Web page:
Traditional snatch straps are manufactured from flat nylon webbing and are available in different lengths, widths and capacities. Nine-metre lengths and minimum breaking strengths between 8000 and 11,000kg, with widths between 60 and 100mm, are popular choices for four-wheel drivers.

It’s advisable that the snatch strap’s minimum breaking strength should be between two- to three-times the Gross Vehicle Mass (GVM) of the lightest of the two vehicles involved in the recovery operation.

Snatch straps typically have reinforced eyes at each end to allow fitment of rated shackles for vehicle attachment. To form these eyes, the nylon webbing is looped back onto itself and is stitched together.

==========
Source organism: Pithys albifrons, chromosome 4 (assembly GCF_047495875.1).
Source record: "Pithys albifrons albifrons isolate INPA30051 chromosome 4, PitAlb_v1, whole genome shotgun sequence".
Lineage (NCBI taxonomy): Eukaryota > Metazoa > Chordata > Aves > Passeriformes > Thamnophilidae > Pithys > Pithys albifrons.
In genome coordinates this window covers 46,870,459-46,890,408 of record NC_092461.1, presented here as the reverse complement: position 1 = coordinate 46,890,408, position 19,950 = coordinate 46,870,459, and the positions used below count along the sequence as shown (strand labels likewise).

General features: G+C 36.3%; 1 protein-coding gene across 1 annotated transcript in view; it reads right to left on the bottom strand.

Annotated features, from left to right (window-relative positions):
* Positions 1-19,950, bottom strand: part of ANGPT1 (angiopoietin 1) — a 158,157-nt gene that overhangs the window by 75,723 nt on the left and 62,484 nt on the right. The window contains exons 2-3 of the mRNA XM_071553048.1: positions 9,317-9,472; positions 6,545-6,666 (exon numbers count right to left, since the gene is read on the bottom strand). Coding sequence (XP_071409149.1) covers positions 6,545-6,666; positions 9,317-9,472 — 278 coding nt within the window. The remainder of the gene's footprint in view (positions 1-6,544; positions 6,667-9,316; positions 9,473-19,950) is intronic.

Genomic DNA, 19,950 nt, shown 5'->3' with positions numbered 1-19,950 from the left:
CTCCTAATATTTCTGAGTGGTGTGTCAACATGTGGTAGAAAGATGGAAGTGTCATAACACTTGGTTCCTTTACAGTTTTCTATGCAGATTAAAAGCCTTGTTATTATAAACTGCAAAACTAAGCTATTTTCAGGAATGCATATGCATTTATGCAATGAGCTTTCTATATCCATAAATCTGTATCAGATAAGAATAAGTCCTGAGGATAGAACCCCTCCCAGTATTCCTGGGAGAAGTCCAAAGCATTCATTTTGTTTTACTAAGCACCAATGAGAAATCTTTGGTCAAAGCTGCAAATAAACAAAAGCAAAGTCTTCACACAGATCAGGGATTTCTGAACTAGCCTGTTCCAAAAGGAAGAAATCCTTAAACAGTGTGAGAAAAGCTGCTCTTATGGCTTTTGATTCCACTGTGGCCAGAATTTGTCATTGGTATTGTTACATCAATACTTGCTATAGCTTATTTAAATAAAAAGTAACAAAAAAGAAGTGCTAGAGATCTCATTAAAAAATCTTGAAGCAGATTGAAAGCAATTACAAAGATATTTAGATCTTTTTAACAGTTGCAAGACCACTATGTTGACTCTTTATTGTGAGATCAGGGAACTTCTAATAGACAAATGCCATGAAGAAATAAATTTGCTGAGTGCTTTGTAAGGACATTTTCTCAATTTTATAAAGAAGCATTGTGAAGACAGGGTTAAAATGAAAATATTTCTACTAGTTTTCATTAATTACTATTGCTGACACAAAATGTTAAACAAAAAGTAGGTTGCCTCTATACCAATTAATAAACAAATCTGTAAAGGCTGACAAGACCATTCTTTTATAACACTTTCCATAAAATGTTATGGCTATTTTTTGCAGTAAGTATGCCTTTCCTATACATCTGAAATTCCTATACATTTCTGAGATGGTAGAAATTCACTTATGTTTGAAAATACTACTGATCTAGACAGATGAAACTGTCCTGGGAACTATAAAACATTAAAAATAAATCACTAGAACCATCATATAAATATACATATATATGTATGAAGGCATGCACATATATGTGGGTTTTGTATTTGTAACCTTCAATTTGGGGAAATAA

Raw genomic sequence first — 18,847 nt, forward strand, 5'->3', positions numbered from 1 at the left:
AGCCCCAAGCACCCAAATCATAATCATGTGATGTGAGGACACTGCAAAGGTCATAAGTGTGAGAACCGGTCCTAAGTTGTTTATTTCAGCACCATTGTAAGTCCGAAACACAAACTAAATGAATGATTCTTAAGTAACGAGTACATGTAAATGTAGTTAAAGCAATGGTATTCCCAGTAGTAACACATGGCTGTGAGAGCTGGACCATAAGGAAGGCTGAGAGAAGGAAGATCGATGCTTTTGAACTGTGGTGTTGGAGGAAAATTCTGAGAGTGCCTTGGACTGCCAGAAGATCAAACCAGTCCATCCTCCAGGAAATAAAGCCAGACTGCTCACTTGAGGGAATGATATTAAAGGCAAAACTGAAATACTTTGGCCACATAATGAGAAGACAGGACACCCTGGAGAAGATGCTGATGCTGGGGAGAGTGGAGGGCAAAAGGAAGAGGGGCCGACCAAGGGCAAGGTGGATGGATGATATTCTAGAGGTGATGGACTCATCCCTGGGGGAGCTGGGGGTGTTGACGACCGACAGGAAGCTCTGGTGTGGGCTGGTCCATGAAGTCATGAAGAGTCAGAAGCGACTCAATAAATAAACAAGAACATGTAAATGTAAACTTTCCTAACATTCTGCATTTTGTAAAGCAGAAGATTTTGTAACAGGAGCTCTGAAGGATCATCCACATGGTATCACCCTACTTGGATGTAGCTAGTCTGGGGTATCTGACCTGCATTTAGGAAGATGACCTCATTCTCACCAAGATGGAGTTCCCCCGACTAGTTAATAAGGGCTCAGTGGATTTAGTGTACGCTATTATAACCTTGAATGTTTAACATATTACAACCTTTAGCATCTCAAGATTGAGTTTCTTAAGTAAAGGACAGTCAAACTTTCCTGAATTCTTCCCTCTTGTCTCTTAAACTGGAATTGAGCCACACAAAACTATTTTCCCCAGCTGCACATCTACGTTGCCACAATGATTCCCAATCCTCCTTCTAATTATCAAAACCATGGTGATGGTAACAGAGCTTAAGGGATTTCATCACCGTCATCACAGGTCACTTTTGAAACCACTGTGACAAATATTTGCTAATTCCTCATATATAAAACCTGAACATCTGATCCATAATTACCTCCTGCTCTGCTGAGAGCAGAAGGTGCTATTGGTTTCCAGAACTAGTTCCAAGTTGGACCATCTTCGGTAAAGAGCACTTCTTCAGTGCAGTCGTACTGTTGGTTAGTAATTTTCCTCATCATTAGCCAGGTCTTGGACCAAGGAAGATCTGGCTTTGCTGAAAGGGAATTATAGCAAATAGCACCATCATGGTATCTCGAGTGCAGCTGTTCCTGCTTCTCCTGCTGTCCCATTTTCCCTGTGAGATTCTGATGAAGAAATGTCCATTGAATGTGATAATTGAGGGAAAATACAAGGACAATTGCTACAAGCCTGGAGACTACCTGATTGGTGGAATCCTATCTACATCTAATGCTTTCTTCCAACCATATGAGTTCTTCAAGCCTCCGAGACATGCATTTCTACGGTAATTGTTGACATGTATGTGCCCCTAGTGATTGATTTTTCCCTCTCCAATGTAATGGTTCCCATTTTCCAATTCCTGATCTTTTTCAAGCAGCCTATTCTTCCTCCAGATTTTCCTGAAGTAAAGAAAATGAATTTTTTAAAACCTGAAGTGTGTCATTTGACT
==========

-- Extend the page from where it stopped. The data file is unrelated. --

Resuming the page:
Despite the eyes of a snatch strap being reinforced and the stitched areas usually covered by seam-protector sleeves, it is this area of the snatch strap that is the weakest point and therefore most prone to failure on an otherwise undamaged strap.